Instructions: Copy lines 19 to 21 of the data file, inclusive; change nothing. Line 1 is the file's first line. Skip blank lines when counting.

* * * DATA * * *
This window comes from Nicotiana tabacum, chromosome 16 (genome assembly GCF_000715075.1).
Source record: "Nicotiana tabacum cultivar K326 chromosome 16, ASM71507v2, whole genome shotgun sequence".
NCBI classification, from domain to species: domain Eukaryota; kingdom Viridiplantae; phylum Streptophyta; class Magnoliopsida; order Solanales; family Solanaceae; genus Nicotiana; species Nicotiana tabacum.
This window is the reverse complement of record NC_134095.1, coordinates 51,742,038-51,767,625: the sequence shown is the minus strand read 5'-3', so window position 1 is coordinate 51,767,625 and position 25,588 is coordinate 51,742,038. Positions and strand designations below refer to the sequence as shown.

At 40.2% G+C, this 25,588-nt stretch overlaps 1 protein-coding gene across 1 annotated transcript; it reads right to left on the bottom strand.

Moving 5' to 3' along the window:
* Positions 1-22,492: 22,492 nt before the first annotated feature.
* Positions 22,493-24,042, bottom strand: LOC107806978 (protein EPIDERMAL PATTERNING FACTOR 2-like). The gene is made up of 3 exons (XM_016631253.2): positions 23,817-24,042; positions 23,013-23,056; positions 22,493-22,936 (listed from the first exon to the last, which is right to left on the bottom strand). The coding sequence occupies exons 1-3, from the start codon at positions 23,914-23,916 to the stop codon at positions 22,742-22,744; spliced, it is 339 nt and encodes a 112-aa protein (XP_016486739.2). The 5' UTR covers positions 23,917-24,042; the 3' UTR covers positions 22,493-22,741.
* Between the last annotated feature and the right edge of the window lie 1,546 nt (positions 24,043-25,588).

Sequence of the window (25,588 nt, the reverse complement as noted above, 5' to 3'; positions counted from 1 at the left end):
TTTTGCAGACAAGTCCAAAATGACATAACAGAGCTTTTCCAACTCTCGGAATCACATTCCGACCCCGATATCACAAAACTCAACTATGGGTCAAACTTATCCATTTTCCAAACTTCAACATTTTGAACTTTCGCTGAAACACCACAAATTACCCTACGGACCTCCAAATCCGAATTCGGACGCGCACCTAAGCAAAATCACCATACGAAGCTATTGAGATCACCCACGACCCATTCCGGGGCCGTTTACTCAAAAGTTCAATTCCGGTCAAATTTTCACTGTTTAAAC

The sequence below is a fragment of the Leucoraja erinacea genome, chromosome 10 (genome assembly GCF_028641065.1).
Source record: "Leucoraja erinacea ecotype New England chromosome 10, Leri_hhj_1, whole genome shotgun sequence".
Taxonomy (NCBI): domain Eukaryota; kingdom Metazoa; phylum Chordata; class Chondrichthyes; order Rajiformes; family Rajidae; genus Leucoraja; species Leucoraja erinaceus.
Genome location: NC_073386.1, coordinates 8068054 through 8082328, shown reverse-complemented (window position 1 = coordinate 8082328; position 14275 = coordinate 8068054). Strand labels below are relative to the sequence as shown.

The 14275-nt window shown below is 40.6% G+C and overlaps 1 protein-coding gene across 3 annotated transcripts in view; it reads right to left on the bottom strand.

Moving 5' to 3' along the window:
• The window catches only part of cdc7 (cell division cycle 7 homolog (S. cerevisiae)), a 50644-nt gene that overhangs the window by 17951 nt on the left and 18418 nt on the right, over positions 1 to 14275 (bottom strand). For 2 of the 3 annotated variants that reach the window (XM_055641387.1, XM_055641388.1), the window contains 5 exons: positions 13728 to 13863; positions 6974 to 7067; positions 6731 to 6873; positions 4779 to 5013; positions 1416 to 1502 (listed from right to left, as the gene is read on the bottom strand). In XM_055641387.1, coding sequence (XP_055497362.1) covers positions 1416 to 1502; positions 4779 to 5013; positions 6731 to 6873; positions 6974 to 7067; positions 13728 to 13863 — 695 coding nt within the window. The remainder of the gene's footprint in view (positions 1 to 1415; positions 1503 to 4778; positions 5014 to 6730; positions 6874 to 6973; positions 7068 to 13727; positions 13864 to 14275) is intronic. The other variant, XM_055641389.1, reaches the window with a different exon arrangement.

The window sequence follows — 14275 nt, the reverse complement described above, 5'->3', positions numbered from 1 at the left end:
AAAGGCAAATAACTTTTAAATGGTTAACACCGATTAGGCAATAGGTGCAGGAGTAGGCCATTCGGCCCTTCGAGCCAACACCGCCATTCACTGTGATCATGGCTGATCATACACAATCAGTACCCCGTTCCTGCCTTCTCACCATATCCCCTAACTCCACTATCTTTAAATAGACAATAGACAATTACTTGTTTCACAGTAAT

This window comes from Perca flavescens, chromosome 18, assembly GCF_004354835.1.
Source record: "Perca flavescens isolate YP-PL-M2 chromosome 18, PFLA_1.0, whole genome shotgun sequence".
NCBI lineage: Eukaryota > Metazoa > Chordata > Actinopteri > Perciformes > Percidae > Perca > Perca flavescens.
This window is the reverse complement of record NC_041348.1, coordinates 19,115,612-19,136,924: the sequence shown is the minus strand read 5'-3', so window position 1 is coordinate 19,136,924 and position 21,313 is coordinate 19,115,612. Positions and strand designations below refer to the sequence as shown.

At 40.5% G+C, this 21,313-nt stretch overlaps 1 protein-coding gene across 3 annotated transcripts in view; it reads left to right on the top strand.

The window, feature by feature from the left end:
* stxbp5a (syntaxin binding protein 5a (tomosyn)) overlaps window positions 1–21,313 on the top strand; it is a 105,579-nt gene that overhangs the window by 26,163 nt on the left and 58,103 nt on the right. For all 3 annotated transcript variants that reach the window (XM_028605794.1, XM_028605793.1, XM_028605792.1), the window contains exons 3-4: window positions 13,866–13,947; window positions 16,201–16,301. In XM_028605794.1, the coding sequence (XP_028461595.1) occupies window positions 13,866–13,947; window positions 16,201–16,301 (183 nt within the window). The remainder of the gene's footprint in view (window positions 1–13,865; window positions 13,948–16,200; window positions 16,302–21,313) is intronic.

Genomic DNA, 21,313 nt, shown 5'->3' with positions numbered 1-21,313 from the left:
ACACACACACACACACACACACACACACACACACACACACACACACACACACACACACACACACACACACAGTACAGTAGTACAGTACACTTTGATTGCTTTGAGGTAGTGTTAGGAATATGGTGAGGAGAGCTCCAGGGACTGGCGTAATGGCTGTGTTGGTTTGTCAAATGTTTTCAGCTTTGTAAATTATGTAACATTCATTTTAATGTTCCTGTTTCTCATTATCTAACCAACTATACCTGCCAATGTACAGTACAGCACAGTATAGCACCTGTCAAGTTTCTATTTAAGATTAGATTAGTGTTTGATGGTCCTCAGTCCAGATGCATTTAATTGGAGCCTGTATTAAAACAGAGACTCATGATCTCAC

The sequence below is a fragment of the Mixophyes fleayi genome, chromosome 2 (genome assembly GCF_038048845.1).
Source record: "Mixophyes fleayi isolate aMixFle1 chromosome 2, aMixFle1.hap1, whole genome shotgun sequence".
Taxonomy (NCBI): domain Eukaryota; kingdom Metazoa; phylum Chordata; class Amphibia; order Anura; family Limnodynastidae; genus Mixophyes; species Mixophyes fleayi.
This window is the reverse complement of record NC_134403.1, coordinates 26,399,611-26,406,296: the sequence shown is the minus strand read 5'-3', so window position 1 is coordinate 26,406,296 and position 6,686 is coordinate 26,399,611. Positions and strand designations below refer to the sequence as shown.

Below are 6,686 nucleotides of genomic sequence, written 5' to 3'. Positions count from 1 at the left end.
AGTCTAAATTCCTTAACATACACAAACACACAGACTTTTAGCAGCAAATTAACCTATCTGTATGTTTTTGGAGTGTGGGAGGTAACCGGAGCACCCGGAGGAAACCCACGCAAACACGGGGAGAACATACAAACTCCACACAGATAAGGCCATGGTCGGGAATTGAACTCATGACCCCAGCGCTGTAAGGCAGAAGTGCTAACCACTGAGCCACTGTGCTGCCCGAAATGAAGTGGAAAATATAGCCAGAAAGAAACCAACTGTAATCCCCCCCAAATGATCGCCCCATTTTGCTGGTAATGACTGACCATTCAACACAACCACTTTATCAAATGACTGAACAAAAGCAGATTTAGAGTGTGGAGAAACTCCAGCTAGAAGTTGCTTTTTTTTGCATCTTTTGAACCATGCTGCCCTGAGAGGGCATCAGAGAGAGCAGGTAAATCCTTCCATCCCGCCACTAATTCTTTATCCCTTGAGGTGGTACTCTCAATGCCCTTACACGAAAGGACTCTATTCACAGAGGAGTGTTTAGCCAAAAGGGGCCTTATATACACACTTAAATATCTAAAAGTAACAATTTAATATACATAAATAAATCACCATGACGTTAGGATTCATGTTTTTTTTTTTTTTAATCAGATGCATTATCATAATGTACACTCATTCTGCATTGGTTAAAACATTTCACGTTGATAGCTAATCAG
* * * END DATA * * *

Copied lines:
The window sequence follows — 14275 nt, the reverse complement described above, 5'->3', positions numbered from 1 at the left end:
AAAGGCAAATAACTTTTAAATGGTTAACACCGATTAGGCAATAGGTGCAGGAGTAGGCCATTCGGCCCTTCGAGCCAACACCGCCATTCACTGTGATCATGGCTGATCATACACAATCAGTACCCCGTTCCTGCCTTCTCACCATATCCCCTAACTCCACTATCTTTAAATAGACAATAGACAATTACTTGTTTCACAGTAAT

This window comes from Perca flavescens, chromosome 18, assembly GCF_004354835.1.